Two hundred sixty-five academics from our Canadian universities recently deemed it necessary to write a letter asking the federal government NOT to provide financial assistance to our oil and natural gas industry during this COVID-19 crisis.
Their opinion is predictable. In brief, let the industry die because we’re moving to renewables anyways.
We all support academic freedom and uninhibited research, but that’s not what’s happening here.
From the range of academic specialties represented, many of the signatories are experts in neither energy markets, environment, nor economics — so they certainly aren’t speaking from research or expertise.
Instead, these signatories are simply parroting a popular ideology that opposes hydrocarbon extraction at any cost, human or economic.
For these professors to leverage their titles and institutional reputations in an effort to divert support from our oil and gas sector, is incomprehensible. That it comes in the middle of a Saudi Arabia/Russia price war and global pandemic that has left the economy in tatters and tens of thousands of working women and men with little economic hope, is more than tone deaf — it’s offensive.
Especially disconcerting, nine of the signatories were from the University of Regina.
Perhaps these academics have forgotten that our oil and gas sector is Canada’s largest industry representing 10 per cent of Canada’s GDP and approximately 500,000 jobs for Canadian families.
Maybe they misunderstand how their salaries, benefits, sabbaticals and leave are paid primarily from provincial government revenues, supported largely by oil and gas, especially in Saskatchewan.
Lost to the signatories may be that oil and gas are fundamental to the fight against COVID-19. While heating our homes, we need oil and gas to transport goods and medical supplies. In fact, many of our lifesaving essential medical equipment is derived from oil and gas. We would lose the fight against COVID-19 without MRIs, IV bags and tubes, medical shields, gloves, antiseptics and hundreds of other medical supplies and products.
Another important fact is that many forecasts show global demand for oil will increase for at least the next 30 years. The world needs a supplier of that resource — and we have the third-largest oil reserves on the planet and produce it in perhaps the most environmentally and socially responsible way on earth.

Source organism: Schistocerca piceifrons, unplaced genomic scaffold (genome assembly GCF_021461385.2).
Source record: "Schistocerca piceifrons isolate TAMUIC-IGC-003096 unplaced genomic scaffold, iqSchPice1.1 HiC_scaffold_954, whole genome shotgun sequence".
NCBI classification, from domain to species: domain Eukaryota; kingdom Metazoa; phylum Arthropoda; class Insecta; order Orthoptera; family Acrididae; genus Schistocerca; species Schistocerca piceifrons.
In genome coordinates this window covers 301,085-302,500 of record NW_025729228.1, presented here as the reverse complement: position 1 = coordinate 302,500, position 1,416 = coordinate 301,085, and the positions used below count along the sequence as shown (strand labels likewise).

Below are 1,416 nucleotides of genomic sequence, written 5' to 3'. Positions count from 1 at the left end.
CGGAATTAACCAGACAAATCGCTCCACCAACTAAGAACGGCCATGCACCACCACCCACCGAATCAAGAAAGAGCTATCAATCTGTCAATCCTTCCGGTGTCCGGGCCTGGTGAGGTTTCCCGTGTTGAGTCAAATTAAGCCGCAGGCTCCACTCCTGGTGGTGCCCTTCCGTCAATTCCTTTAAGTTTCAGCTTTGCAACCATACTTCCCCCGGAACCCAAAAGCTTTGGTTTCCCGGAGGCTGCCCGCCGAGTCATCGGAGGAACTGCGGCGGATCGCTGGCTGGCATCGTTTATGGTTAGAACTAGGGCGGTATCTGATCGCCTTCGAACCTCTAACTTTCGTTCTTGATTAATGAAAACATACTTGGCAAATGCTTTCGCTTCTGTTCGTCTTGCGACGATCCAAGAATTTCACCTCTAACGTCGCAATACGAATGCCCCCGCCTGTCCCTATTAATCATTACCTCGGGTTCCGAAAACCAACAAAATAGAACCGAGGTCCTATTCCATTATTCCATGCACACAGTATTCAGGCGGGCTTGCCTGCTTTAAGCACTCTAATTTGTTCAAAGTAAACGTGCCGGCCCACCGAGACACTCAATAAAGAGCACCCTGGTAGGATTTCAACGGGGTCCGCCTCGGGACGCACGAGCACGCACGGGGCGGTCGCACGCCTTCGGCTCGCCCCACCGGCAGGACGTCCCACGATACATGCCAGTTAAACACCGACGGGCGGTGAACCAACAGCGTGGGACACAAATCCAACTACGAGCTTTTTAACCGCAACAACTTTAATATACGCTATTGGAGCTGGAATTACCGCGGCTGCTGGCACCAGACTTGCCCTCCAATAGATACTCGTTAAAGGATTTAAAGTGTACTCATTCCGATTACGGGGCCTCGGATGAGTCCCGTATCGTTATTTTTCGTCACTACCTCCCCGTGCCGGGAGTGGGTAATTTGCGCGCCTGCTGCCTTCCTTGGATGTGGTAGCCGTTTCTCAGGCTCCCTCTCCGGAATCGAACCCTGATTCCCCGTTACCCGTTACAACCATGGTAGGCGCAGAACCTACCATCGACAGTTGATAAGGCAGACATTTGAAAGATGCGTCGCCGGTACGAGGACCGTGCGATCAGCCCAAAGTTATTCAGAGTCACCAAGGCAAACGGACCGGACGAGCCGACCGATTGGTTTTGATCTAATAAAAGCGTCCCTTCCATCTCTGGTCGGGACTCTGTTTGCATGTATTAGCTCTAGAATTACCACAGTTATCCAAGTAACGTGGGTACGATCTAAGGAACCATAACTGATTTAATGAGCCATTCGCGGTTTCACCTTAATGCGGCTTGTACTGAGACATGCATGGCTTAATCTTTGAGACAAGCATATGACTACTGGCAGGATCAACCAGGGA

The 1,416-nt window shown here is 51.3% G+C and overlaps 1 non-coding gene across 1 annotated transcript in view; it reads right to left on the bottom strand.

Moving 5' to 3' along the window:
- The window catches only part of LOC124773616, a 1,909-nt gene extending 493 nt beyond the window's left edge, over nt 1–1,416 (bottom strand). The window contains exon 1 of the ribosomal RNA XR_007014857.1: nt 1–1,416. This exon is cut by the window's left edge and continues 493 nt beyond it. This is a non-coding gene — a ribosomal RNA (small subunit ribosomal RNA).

Canadians should meet that energy demand, assisted by the skill and brainpower of many current and future university graduates. If we don’t, Saudi Arabia, Nigeria, Russia and other ruthless regimes with horrific environmental and human rights records will instead supply the world — and we will continue importing even more energy from them instead of fellow Canadians.
Our oil and gas workers and their families are struggling from a perfect storm and need our support now more than ever. Not professors leveraging their titles and institutional reputations to haughtily condemn working people to unemployment and the loss of hope.
The lack of knowledge and empathy they have displayed is truly appalling.
That’s why the Buffalo Project Advisory Board has written to President Chase of the University of Regina.
We have requested the university issue a public statement indicating the ideological views of their professors DO NOT represent those of their institution, and also to recognize the importance of our oil and gas sector to Saskatchewan, Canada and the world.
Many Buffalo Project supporters are large funders to Saskatchewan universities and have indicated their reluctance to continue contributions without a check and balance on this type of faculty activism.
If not corrected, then it is time for governments to seriously consider how to invest scarce post-COVID public dollars. We need to, at the very least, ensure we do not overly fund professors who contribute more to ideological flights of fancy, than the public good.
Thankfully, the vast majority of our professors are still dedicated to empirical knowledge and human betterment.
But we need to stand up to those whose use our universities to spread dogma and advance their political agendas.
Dallas Howe, Stan Grad and Bill Turnbull are part of the advisory board for the Buffalo Project, a group of citizens who advocate for a new deal for Alberta and Saskatchewan.